Over the last eight years, contentious actions such as street protests and sit-ins have been a constant presence in news reports from the MENA region. While a significant number of academic, journalistic, and think-tank articles have focused on the causes of social discontent and contentious actions in the region since 2011, few works have used a quantitative approach to investigate the determinants of protest participation.
Differently from neighbouring Abu Dhabi, Dubai or Qatar, the northern emirates of the UAE (Ajman, Umm al-Quwain, Ras al Khaimah and Fujairah) and the Sultanate of Oman form a critical sub-region which has entered globalized modernization at a later stage. In the eyes of the ruling elites, current urban development projects, logistical infrastructures, port expansion and tourism should consolidate economic growth, reduce social inequalities (in the northern emirates of the UAE), and design sustainable post-oil paths (in Oman).
An amendment to an extradition law: the proverbial straw that broke the camel’s back, in a Hong Kong pushed to the limit since the end of the British mandate. There's much more than meets the eye to the protests.
In 2019, climate strikes filled the streets worldwide. Time is running out, and after the catharsis of the protests, governments and industries must change tack. Radically so.
Currently, Asia has a population of 4.6 billion and a GDP of US$31.58 billion. Its annual infrastructure spending amounts to about 3% of GDP (US$0.95 trillion) and, if Asia is to limit the adverse effects of climate change and rising sea levels, it will need to invest 4.5% of GDP (US$1.42 trillion). These are approximate estimates, given that infrastructure spending varies between 2.5% to 8% of GDP for most countries globally.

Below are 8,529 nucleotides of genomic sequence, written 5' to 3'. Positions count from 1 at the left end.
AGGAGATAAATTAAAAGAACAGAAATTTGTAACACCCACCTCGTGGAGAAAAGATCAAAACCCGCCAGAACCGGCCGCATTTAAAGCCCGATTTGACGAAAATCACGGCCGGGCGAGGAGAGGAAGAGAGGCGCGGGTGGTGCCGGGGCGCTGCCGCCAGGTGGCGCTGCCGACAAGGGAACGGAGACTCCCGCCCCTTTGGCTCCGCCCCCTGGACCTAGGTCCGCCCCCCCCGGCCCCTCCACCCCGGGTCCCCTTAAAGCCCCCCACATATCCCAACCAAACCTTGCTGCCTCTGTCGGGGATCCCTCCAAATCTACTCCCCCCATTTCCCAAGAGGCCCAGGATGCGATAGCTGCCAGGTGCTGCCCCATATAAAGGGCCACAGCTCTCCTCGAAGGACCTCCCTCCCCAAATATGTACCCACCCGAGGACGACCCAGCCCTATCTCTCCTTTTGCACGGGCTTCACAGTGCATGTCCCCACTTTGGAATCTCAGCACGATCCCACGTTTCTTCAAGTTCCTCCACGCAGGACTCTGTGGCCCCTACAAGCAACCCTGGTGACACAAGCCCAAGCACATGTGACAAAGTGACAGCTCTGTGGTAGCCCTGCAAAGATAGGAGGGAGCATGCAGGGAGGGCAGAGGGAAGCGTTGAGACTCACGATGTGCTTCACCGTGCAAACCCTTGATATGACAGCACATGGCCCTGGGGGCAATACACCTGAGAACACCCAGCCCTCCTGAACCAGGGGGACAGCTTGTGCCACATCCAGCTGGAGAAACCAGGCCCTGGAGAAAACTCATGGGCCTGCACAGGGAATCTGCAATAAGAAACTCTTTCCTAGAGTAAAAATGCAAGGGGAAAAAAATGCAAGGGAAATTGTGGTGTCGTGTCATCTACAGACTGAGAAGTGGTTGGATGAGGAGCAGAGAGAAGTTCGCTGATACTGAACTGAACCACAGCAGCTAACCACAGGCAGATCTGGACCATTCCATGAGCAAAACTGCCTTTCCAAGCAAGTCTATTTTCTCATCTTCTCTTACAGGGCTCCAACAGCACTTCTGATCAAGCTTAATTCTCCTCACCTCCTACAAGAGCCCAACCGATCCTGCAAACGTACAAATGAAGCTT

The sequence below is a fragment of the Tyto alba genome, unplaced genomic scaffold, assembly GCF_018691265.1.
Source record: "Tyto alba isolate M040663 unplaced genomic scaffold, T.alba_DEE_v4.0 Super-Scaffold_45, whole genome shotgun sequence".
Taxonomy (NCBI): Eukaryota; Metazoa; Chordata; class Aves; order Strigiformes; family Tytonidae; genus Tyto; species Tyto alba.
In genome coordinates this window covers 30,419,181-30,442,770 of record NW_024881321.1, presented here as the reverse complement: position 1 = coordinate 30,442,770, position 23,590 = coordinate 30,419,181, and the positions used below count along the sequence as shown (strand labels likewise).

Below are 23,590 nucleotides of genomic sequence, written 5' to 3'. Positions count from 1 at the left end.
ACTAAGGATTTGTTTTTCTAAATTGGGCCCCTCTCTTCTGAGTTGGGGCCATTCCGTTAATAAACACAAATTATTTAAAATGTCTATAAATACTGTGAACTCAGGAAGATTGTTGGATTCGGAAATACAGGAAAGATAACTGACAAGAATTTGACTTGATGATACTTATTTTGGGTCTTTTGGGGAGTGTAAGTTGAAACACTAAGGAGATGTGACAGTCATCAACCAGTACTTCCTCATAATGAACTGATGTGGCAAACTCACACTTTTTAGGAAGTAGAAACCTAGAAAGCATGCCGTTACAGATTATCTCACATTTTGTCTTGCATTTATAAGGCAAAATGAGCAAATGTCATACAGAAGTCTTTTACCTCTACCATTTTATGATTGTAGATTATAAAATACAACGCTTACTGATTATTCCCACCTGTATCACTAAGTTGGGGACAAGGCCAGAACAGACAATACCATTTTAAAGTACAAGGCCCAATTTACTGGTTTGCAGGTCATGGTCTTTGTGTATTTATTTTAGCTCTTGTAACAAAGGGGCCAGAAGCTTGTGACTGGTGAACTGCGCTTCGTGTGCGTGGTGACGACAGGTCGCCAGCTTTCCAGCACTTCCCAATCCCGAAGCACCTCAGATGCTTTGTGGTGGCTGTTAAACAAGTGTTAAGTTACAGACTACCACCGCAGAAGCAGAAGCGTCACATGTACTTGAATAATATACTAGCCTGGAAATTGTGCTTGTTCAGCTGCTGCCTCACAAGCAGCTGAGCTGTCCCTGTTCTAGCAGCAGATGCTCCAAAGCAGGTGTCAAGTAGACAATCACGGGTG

In May 2019, Serbian Interior Minister Nebojsa Stefanovic and Chinese Minister of Public Security Zhao Kezhi signed a three-point memorandum of understanding in the field of security. Two of the agreed initiatives came into effect in September: joint police patrols and the installation of cameras with facial recognition technology. Together with Serbian colleagues, an undefined number of Chinese police officers will be deployed in Belgrade, Novi Sad and Smederevo.
Caught between the rise of emerging powers and newly-created organisations that compete with them, Multilateral Institutions seem increasingly unable to provide shared, fair and effective solutions to today’s common international challenges. What are the root causes of the current crisis of the global liberal order? How could this impact international trade and economic growth, as well as international and regional security? How can multilateralism be defended and re-launched?
It was on 20 November 1984 that China dispatched its first Antarctic research expedition team, and by the end of this expedition, the country established its first Antarctic research station, the Great Wall Station on 20 February 1985.
Because of its role as an important driver of both economic and productivity growth, development and maintenance of infrastructure network are usually a major concern to political agenda. Nevertheless, there is a widespread agreement that the current investment trend may not be sufficient to meet a constantly growing demand for infrastructures, driven by the rapid development among emerging markets. Estimates by Oxford Economics point to a structural gap that, from its 2016 level of USD 372 bln, will face an yearly average growth of 3.2% until 2040.
On 3 June, the last day of the Islamic holy month of Ramadan and eve of Eid al-Fitr, Sudanese security forces violently attacked participants in the two-month-long peaceful sit-in outside army headquarters in Khartoum. According to the Central Committee of Sudan Doctors, more than a hundred protesters were killed and hundreds more were wounded.